Proposed legislation will likely prohibit hemp products from containing more than .3% of any kind of THC, including delta-8. This will make the market for such products very small, or non-existent.
For a state that pioneered medical cannabis and was a relatively early adopter of recreational cannabis (cannabis is defined only as marijuana here and not hemp), California is among the worst states in the union when it comes to sensible hemp-derived CBD policy. So it should surprise absolutely nobody that in legislation that’s designed to “legalize” CBD (AB-45 and SB-235), the state is now coming for delta-8 THC.
Before explaining what delta-8’s fate may be, I’ll provide a brief CliffsNotes for how bad California has handled CBD:
- 2018: California Department of Public Health (CDPH) issued a FAQ on its website in July 2018 taking the position that CBD ingestibles were unlawful (check out an analysis of mine on those FAQs here). Over the next few years (according to a bill analysis accompanying AB-45, CDPH issued 13 notices of violation, 7 voluntary condemnation and destruction regulatory letters, and 9 embargoes in the wake of this–all without ever creating a real regulation! Local departments of public health were also active in enforcement.
- 2019: California tried but failed to pass AB-228, which would have legalized CBD.
- 2020: California tried by failed to pass AB-2827 and AB-2028 which were both targeted to legalize CBD.
- 2021: AB-45 and SB-235 are both making their way through the California Assembly and Senate, respectively. I’ve summarized these bills here and here.
The second of those links immediately above describes in detail provisions in these bills designed to outlaw any kind of smokable hemp product. I think these bills are long shots. This is in part due to the smokable hemp bans, which are facing huge industry backlash and severely narrow the market for hemp grown in the state, and in part due to general political reasons and opposition from the cannabis industry and elsewhere.
But there is one other feature of both of these bills that doesn’t seem to have been analyzed much in great deal before, which deals with delta-8 (and delta-10) tetrahydrocannabinol. If the bill passes in its current form, it could spell the end for delta-8 in yet another jurisdiction.
A lot of people don’t understand the difference between the different forms of THC, so I’ll give a brief summary. Delta-9 THC is the main intoxicating cannabinoid found in marijuana (again, called cannabis here in California, though “Cannabis” technically includes hemp too). Delta-8 and delta-10 are also cannabinoids found in marijuana and hemp but are generally expressed in very low quantities naturally.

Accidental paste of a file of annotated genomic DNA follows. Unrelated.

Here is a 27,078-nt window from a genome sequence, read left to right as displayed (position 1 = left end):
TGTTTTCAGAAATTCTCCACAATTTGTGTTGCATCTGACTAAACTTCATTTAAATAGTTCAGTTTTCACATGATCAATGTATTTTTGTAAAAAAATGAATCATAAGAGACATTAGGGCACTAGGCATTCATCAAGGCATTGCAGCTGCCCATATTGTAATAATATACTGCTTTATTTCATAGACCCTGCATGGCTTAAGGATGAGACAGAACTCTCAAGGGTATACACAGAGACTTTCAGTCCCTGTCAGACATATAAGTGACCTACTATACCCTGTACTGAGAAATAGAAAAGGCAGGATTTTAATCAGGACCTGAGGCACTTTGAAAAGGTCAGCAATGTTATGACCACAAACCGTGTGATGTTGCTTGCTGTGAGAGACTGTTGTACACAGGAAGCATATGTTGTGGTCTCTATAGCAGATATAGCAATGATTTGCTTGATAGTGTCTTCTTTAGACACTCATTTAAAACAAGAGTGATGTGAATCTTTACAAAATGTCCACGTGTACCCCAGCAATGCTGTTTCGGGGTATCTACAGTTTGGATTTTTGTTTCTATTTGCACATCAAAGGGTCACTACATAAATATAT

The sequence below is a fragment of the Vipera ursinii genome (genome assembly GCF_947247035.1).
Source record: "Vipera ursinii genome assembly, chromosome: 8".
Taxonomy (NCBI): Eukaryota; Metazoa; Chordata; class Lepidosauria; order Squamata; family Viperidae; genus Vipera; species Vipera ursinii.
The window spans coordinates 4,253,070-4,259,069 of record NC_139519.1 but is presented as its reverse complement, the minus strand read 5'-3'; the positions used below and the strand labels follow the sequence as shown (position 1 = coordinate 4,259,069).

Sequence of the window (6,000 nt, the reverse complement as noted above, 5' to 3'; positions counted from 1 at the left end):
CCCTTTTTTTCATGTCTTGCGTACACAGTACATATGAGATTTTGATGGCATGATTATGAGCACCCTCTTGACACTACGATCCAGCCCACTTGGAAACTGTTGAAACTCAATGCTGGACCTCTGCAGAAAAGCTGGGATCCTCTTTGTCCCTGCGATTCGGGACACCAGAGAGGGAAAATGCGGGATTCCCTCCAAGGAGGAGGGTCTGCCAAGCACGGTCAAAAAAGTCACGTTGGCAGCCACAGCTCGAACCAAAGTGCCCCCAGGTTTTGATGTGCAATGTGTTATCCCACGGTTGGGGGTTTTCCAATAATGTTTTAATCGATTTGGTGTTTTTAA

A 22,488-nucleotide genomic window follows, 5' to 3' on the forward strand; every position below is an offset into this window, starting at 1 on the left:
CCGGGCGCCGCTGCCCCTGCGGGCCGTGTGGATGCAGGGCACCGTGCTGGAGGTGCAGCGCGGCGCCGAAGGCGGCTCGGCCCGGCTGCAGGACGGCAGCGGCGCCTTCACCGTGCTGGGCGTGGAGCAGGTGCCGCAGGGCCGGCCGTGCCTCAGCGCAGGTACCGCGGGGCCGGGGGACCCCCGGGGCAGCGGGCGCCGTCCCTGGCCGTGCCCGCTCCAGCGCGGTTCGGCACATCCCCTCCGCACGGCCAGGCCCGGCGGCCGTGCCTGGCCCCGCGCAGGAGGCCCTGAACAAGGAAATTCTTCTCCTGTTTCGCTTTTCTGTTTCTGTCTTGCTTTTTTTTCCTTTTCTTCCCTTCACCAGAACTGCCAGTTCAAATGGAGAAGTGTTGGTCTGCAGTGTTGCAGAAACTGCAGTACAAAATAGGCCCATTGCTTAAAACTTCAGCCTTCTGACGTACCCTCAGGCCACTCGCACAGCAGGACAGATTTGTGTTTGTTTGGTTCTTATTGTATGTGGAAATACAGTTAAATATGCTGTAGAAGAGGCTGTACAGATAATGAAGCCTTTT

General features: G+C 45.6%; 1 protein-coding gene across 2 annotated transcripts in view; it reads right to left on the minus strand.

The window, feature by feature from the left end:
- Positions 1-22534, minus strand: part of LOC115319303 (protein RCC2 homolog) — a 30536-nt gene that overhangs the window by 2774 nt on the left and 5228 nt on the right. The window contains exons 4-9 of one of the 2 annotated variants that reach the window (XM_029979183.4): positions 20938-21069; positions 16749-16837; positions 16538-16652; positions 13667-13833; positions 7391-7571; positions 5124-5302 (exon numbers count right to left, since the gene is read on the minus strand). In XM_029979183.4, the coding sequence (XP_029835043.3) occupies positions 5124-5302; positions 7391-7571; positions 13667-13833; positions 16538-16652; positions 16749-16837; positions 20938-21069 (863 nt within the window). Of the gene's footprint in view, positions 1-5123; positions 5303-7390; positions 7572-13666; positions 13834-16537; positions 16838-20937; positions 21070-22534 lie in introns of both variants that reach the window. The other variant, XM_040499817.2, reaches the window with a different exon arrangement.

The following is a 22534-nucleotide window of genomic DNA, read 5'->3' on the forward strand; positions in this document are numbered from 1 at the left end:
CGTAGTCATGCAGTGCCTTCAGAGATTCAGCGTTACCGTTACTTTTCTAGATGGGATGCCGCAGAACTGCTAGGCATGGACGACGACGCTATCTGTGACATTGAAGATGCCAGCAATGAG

Delta-8 specifically has taken off recently across the country. Like delta-9, it is intoxicating, though to a lesser degree. Because it is not usually present in high volume in cannabis, it’s usually derived by converting hemp CBD through chemical processes. What this means is that there is a large market in California for hemp biomass to use in creating delta-8.
Problematically, the proposed bills would define “THC” to include delta-8, -9, and -10. And problematically, hemp product manufacturers will need to certify that raw extract they use does not contain more than .3% THC. While there are definitely some ambiguities here, they will likely be resolved in the final draft or by regulation. We predict that the effect will likely be that hemp products will not be able to contain more than .3% of any kind of THC, including delta-8. This will make the market for such products very small, or non-existent.
What’s even more of a challenge based on this new definition is that it modifies the standard for total THC testing to include all forms of THC. For a recap, the state and federal government mandate testing to determine whether hemp has .3% or more THC by looking at THC plus converted THC-acid (THCA), which will convert when heat is applied. There are different ways to do this but the end result is that hemp that has, say, .29% THC could go over the legal threshold if there is a certain amount of THCA. Now that THC is defined to include all forms of THC, the test could be even harder to meet in some circumstances (even though delta-8 and -10 are usually expressed in very, very small quantities).
Like I said above, I think these bills are long shots. But it will be interesting to see if they pass in their current form and how state and local regulators decide to handle the situation. For more updates, please stay tuned to the Canna Law Blog.
Griffen Thorne is an attorney at Harris Bricken, a law firm with lawyers in Seattle, Portland, Los Angeles, San Francisco, Barcelona, and Beijing. This story was originally published on the Canna Law Blog and has been reposted with permission.